Thursday, July 16, 2020

Quick Sips - Baffling Magazine July 2020

Well I am looking at a brand new publication today. Baffling Magazine comes courtesy of Neon Hemlock press and promises a new home for short SFF. By short I mean flash fiction, mostly, but that might just be to start. The publication will release quarterly issues of content for free, but patreon supporters will be able to access stories early. As that includes me, I’m going to be reviewing the content monthly (to make it a bit easier on myself). The very first release is also something of a Big Deal, at least for fans of queer SFF,’s a new Gilda story! Set in the same world (and featuring the titular character) of The Gilda Stories, it spins out a new tale set right near the end of that novel/collection. And yes, you should definitely read it! To the review!

“Merida, Yucatan: 2060” by Jewelle Gomez (1009 words)

No Spoilers: Gilda is back, racing through the Yucatan landscape as she prepares mentally to say goodbye to it, to venture away from Earth on a ship that will take her into the unknown with her lover, Effie. An encounter with a Hunter, though, might just jog something loose. A memory, and a feeling that maybe the future isn’t as straightforward as it seems. Maybe the arc of history isn’t a curved trajectory away from Earth after all. The piece is short and probably benefits from having some knowledge of the character, but works on its own as a quick look at the weight of blood, and bargain, and what that might mean for the planet.
Keywords: Vampires, Space, Memories, Hunters, Blood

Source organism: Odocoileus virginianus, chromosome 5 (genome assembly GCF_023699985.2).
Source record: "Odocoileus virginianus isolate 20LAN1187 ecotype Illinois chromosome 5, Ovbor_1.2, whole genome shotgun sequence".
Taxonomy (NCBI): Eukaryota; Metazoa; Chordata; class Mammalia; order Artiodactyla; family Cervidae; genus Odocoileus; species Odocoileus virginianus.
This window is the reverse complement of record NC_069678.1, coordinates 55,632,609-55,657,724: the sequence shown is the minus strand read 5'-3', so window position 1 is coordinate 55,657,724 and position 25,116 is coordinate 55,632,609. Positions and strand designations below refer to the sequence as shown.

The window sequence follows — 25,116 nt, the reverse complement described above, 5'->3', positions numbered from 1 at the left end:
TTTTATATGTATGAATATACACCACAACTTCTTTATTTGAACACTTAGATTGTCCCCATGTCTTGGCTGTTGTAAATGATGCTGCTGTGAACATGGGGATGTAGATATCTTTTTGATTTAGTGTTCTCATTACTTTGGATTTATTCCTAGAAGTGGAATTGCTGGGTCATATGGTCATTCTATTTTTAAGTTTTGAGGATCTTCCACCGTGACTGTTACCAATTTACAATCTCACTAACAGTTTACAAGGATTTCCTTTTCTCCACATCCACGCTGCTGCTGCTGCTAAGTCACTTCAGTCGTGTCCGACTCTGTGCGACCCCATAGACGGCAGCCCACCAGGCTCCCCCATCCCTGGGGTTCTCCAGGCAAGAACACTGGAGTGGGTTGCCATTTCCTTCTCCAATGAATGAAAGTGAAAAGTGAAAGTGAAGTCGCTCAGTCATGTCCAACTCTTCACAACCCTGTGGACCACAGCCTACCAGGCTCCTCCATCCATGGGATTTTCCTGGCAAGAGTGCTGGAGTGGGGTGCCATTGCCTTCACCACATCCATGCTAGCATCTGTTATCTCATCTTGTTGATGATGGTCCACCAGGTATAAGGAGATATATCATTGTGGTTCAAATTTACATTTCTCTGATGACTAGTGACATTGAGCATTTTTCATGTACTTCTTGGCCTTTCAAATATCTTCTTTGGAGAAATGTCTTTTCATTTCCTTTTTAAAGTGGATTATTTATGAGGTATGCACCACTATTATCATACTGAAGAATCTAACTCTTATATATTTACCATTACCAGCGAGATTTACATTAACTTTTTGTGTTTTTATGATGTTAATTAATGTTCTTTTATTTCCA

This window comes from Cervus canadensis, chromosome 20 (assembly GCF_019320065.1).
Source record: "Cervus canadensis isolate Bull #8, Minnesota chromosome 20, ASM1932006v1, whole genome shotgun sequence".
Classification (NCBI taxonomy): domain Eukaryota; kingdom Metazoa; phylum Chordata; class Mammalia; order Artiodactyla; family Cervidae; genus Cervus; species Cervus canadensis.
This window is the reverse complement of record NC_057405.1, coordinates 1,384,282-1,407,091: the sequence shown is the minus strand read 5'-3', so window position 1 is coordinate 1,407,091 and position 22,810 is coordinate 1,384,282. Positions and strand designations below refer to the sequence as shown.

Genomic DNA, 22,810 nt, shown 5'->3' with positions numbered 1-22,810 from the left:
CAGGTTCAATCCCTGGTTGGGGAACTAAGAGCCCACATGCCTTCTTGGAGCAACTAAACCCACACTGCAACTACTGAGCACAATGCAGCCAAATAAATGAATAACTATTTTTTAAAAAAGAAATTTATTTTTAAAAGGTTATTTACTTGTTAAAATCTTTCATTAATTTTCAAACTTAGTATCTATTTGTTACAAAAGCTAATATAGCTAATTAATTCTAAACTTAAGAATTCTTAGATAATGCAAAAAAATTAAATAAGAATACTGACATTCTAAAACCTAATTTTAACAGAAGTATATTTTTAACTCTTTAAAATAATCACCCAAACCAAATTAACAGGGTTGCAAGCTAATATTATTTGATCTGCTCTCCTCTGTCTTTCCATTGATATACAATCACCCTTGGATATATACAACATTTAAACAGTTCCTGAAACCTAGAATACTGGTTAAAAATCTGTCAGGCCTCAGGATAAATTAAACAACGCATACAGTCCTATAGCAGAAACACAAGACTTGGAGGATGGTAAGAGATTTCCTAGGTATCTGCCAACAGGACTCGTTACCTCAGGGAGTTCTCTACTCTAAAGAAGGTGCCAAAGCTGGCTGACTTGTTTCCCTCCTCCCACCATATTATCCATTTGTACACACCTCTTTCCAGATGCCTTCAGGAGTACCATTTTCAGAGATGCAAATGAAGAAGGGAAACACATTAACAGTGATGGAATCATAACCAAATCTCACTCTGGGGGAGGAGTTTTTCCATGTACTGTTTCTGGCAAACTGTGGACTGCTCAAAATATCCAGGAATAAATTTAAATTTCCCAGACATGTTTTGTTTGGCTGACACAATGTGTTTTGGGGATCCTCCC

Review: I really love how this story not only provides a really sharp take on vampires and memories and bargains, but how it really brings Gilda back to thinking about the world and her connections to it. The idea that she can slip away from Earth is interesting because it seems to represent this freedom. But leaving the Earth behind doesn’t sever her connection to it. That was made with blood and with history, with pain and with community. She takes blood from people, but with it she always has to give something back. Often that’s something positive, hoping that the feelings and memories that she leaves behind will make people better. Will give them a tool to help themselves. But that’s not really consistent with leaving the Earth. She has taken sustenance from the planet, and with even how painful that has been, it’s not exactly different from feeding on the hunter. She has taken, and there must be that exchange. One could argue that she has already given back, many times, and enriched the world by her presence, and that she doesn’t owe it any more. While I think the story recognizes that and doesn’t tie Gilda to some sort of guilt or debt, I do think the story also shows her that it’s not guilt or debt that guide her actions with regards to the people she feeds off of. Rather, she gives back because it’s right, because it recognizes the exchange. And that’s still true for the planet, too. She doesn’t, ultimately, want to be done with it. She wants to stay and fight. And maybe help to heal. Because that’s the same approach she takes to people, even those that have wanted to hurt her. It’s a hopeful and lovely story, and one that shows that it’s connections more than obligations that should guide decisions. Connections to a place and to a future that might be better, despite all the pain and grimness of reality at times. Connections with a community of support, and even with those who might mean you harm, because that might change, and even a hostile planet might bloom again with life and warmth and love. A fantastic read!


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